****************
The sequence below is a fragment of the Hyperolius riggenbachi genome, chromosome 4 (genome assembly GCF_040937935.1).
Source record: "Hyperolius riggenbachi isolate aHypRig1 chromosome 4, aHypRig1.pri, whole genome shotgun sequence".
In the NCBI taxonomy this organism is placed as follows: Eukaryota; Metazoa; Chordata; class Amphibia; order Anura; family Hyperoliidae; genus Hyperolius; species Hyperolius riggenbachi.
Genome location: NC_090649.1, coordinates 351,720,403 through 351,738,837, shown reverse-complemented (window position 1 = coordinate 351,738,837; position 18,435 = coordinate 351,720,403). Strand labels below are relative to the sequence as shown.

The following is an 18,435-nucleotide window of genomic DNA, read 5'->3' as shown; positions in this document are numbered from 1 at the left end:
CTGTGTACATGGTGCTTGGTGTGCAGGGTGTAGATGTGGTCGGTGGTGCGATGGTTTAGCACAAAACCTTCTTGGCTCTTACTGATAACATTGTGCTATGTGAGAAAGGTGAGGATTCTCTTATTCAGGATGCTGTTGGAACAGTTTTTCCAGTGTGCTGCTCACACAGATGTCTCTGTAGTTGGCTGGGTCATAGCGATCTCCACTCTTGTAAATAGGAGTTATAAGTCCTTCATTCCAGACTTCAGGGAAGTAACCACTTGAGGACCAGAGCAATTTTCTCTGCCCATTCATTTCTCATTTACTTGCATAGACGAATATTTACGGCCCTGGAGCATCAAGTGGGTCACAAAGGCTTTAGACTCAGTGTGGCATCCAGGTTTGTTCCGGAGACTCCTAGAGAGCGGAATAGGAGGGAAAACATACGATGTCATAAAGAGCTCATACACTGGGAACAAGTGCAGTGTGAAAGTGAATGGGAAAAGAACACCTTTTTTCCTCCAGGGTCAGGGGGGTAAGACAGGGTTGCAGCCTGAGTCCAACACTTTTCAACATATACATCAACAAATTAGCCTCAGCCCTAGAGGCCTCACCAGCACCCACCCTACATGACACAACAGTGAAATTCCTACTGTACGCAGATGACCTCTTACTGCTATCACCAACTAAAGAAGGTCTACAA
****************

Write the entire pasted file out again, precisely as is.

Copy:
The sequence below is a fragment of the Hyperolius riggenbachi genome, chromosome 4 (genome assembly GCF_040937935.1).
Source record: "Hyperolius riggenbachi isolate aHypRig1 chromosome 4, aHypRig1.pri, whole genome shotgun sequence".
In the NCBI taxonomy this organism is placed as follows: Eukaryota; Metazoa; Chordata; class Amphibia; order Anura; family Hyperoliidae; genus Hyperolius; species Hyperolius riggenbachi.
Genome location: NC_090649.1, coordinates 351,720,403 through 351,738,837, shown reverse-complemented (window position 1 = coordinate 351,738,837; position 18,435 = coordinate 351,720,403). Strand labels below are relative to the sequence as shown.

The following is an 18,435-nucleotide window of genomic DNA, read 5'->3' as shown; positions in this document are numbered from 1 at the left end:
CTGTGTACATGGTGCTTGGTGTGCAGGGTGTAGATGTGGTCGGTGGTGCGATGGTTTAGCACAAAACCTTCTTGGCTCTTACTGATAACATTGTGCTATGTGAGAAAGGTGAGGATTCTCTTATTCAGGATGCTGTTGGAACAGTTTTTCCAGTGTGCTGCTCACACAGATGTCTCTGTAGTTGGCTGGGTCATAGCGATCTCCACTCTTGTAAATAGGAGTTATAAGTCCTTCATTCCAGACTTCAGGGAAGTAACCACTTGAGGACCAGAGCAATTTTCTCTGCCCATTCATTTCTCATTTACTTGCATAGACGAATATTTACGGCCCTGGAGCATCAAGTGGGTCACAAAGGCTTTAGACTCAGTGTGGCATCCAGGTTTGTTCCGGAGACTCCTAGAGAGCGGAATAGGAGGGAAAACATACGATGTCATAAAGAGCTCATACACTGGGAACAAGTGCAGTGTGAAAGTGAATGGGAAAAGAACACCTTTTTTCCTCCAGGGTCAGGGGGGTAAGACAGGGTTGCAGCCTGAGTCCAACACTTTTCAACATATACATCAACAAATTAGCCTCAGCCCTAGAGGCCTCACCAGCACCCACCCTACATGACACAACAGTGAAATTCCTACTGTACGCAGATGACCTCTTACTGCTATCACCAACTAAAGAAGGTCTACAA